Sacha was the very first Junior Expert to join our new partner Autre Terre.
As part of the SIA Programme in Ouagadougou, Sacha – Junior Expert Synergies, Monitoring & Evaluation – strengthened the synergies and complementarities between the actors of sustainable family farming of the Programme as well as with Burkinabe civil society. SIA is a Joint Programme of SOS Faim, Iles de Paix and Autre Terre. These three NGOs are partners of the Junior Programme. They promote sustainable family farming and the social economy for a fairer world.
But who are you Sacha?
My name is Sacha Bronfort. I was 26 years old when I left for Burkina Faso in the spring of 2019. I have a Master’s degree in environmental science and management in the South. I had already made a first trip to the ‘Land of honest men’ in 2017 as part of my thesis.
“When I graduated, I looked for an international experience but I was refused several times. The world of international solidarity proved quite closed and very often a first experience was required.”
I did some voluntary work. I volunteered with CARI, a French NGO fighting against desertification from Montpellier, where I had to coordinate the activities of a platform of associations, scientists and local communities which in particular promote agroecology as a sustainable way to fight against land degradation in the Sahel and the Mediterranean.
I had heard about the Junior Programme in 2017 and applied for the first call of the Junior Programme (version 3), which was postponed to 2018.
“For me, the Junior Programme is a bit of a ‘red carpet’ to access the much closed world of international solidarity.”
I applied for two agroecology and environment jobs, but I was not too hopeful. I thought the selection process would be very ‘elitist’. But, surprise! I finally climbed all the steps of the recruitment process to see myself assigned to be a Junior Expert Synergies & Monitoring & Evaluation for the NGO Autre Terre in Burkina Faso.
What is your role within the project?
So, I was assigned to Burkina Faso, a West African country landlocked between Mali, Niger, Togo, Benin, Ghana and Côte d’Ivoire. I lived in the capital, Ouagadougou, a very lively cosmopolitan city, and worked there for a term of 2 years.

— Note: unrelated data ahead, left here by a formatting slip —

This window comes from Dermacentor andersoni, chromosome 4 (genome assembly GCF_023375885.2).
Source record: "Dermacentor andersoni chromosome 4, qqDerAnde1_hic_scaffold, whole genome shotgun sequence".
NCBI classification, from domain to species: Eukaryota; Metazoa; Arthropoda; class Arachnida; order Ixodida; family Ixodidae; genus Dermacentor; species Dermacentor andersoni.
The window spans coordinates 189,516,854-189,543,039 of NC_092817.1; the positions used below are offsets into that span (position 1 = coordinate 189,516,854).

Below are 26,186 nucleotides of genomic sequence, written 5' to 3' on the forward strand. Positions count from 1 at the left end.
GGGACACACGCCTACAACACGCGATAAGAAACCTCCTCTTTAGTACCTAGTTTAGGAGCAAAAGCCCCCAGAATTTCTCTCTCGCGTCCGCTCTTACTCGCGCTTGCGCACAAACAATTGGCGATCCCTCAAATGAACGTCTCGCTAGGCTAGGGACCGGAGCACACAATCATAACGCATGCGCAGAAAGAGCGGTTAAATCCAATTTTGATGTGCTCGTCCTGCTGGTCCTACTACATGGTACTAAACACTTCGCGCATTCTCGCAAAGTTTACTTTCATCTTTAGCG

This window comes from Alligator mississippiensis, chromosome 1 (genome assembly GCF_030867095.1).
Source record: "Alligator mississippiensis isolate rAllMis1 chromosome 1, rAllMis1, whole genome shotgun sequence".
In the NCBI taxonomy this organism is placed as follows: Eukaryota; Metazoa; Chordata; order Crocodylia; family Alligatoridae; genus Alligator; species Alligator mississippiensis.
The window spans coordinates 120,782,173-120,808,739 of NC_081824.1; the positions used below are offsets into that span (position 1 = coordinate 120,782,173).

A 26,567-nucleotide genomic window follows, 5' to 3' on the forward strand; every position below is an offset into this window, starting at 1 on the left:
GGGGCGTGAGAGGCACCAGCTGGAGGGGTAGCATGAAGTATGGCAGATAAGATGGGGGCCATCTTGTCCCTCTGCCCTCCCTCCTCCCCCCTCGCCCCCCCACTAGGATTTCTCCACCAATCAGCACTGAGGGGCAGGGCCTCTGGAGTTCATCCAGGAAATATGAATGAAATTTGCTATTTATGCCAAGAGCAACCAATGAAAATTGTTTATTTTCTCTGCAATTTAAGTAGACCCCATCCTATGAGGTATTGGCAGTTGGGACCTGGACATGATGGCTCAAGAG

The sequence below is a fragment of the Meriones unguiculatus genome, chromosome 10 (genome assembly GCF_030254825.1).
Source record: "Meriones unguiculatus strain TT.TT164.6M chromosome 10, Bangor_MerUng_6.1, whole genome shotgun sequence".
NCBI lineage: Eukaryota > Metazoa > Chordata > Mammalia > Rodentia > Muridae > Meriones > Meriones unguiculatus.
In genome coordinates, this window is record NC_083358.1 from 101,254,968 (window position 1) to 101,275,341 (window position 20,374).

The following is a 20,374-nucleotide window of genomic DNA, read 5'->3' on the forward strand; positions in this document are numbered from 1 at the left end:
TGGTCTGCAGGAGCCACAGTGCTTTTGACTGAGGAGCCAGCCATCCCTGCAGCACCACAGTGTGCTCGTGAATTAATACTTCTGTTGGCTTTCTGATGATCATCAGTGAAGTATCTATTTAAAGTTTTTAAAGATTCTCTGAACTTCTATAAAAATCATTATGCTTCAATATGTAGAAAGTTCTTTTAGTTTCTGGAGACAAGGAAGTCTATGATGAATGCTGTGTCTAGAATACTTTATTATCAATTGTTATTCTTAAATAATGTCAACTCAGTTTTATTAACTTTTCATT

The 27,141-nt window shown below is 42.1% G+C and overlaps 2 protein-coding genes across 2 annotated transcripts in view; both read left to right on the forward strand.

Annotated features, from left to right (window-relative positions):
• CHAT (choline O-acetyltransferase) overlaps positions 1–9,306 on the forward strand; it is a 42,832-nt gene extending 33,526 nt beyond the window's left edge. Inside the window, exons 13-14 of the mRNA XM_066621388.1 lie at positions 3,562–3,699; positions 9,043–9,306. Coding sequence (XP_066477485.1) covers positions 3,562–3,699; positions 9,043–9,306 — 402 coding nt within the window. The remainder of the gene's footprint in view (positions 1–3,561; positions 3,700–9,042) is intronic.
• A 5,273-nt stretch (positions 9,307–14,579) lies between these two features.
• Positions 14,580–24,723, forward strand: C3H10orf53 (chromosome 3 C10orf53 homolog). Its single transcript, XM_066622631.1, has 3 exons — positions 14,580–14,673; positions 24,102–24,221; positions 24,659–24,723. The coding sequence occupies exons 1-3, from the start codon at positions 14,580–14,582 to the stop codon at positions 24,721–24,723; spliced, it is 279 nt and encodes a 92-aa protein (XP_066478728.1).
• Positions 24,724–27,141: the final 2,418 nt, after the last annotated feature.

Based in the country office of the NGO “Autre Terre” (from Liège) with partners from the NGOs SOS Faim and Iles de Paix, we contributed to the promotion of sustainable family farming and the social and solidarity economy for a fairer world.
My main tasks were to detect, promote and support synergies between the 9 partners of the Joint Programme. Beyond the Programme, my synergy tasks also involved other Belgian NGOs and their partners, as well as other civil society networks working on agroecology (CNABio, COASP, CCAE, GT Agriculture/SPONG, 3AO…).
Besides these core activities, I was able to touch many other areas of activity of the NGOs such as communication, by writing articles, project development, budgeting, organisation of events, facilitation of workshops (on organic inputs, farmers’ seeds) and training.
Since 2016, the country has been plagued by an upsurge in terrorist attacks, which have been mainly in the North and East of the country, and this has inevitably had an impact on my work, preventing me from carrying out follow-up activities on several occasions. Although a little frustrating at first, I quickly adapted to the situation.
What have you learned on a personal and professional level through this experience?
My activities were very relational: getting to know each actor or structure, finding out about their difficulties, their strengths, their needs… As time went, I gained confidence in myself.
I developed skills in group facilitation. I tested various approaches, ‘icebreakers’ or ‘energisers’… that were sometimes original!
“Initially I was not used to speaking in public but I overcame my apprehension and finally felt at ease. I also gained confidence in my abilities and legitimacy to negotiate or mediate.”
However, I was sometimes disenchanted with the “system” of international cooperation/solidarity. The system of granting per diems to participate in workshops or meetings, initially set up by international development players, tended to spoil some of my activities; and I seemed to be the only one to object to this system. .
I also had to overcome the passivity of participants when I asked them to do non-financed activities (e.g. experience sharing, meetings with other actors). Financial means occasionally were extremely blocking factors, which would never have been the case in Belgium.
How do you see the future after the Junior Programme?
Following this 2-year experience in Burkina Faso, I decided to continue working for the SDGs but from Belgium.
“ This choice matured over time and was influenced by the support of my coach (made available by the Junior Programme throughout my experience). She helped me see my desires and needs more clearly.”
After having contributed to the promotion of agroecology in Burkina, I will continue to work in sustainable food systems in Belgium. A week after my return to Belgium , I was already working as a facilitator at the CIEP (Centre d’Information et d’Education Populaire), a permanent education body of MOC in Liège.
However, I do not lose the link with international solidarity completely, since part of my time will be spent doing Solidarity World Citizenship Education for the MOC’s NGO, We Social Movement… The circle is complete.